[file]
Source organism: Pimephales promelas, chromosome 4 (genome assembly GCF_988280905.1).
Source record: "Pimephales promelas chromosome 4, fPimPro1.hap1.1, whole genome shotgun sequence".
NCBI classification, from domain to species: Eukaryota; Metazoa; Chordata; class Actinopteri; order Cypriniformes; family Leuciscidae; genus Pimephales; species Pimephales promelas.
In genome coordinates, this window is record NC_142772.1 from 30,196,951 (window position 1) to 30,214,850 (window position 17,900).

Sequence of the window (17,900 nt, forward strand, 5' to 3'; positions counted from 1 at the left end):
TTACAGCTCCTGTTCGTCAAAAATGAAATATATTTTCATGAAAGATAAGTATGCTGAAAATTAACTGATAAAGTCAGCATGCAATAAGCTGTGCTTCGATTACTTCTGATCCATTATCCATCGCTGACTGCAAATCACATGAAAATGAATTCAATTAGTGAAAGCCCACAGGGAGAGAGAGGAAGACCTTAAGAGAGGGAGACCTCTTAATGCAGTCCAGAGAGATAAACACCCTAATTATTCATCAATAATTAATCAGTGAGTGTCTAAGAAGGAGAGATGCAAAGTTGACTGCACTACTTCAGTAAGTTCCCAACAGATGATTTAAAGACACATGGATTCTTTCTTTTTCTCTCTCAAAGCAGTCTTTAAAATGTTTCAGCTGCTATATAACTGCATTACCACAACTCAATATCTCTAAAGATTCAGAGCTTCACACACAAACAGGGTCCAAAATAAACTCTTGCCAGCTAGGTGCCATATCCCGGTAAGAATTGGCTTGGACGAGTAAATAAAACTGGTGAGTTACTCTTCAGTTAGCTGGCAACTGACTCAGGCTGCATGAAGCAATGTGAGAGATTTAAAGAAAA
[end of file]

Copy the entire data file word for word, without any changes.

Source organism: Pimephales promelas, chromosome 4 (genome assembly GCF_988280905.1).
Source record: "Pimephales promelas chromosome 4, fPimPro1.hap1.1, whole genome shotgun sequence".
NCBI classification, from domain to species: Eukaryota; Metazoa; Chordata; class Actinopteri; order Cypriniformes; family Leuciscidae; genus Pimephales; species Pimephales promelas.
In genome coordinates, this window is record NC_142772.1 from 30,196,951 (window position 1) to 30,214,850 (window position 17,900).

Sequence of the window (17,900 nt, forward strand, 5' to 3'; positions counted from 1 at the left end):
TTACAGCTCCTGTTCGTCAAAAATGAAATATATTTTCATGAAAGATAAGTATGCTGAAAATTAACTGATAAAGTCAGCATGCAATAAGCTGTGCTTCGATTACTTCTGATCCATTATCCATCGCTGACTGCAAATCACATGAAAATGAATTCAATTAGTGAAAGCCCACAGGGAGAGAGAGGAAGACCTTAAGAGAGGGAGACCTCTTAATGCAGTCCAGAGAGATAAACACCCTAATTATTCATCAATAATTAATCAGTGAGTGTCTAAGAAGGAGAGATGCAAAGTTGACTGCACTACTTCAGTAAGTTCCCAACAGATGATTTAAAGACACATGGATTCTTTCTTTTTCTCTCTCAAAGCAGTCTTTAAAATGTTTCAGCTGCTATATAACTGCATTACCACAACTCAATATCTCTAAAGATTCAGAGCTTCACACACAAACAGGGTCCAAAATAAACTCTTGCCAGCTAGGTGCCATATCCCGGTAAGAATTGGCTTGGACGAGTAAATAAAACTGGTGAGTTACTCTTCAGTTAGCTGGCAACTGACTCAGGCTGCATGAAGCAATGTGAGAGATTTAAAGAAAA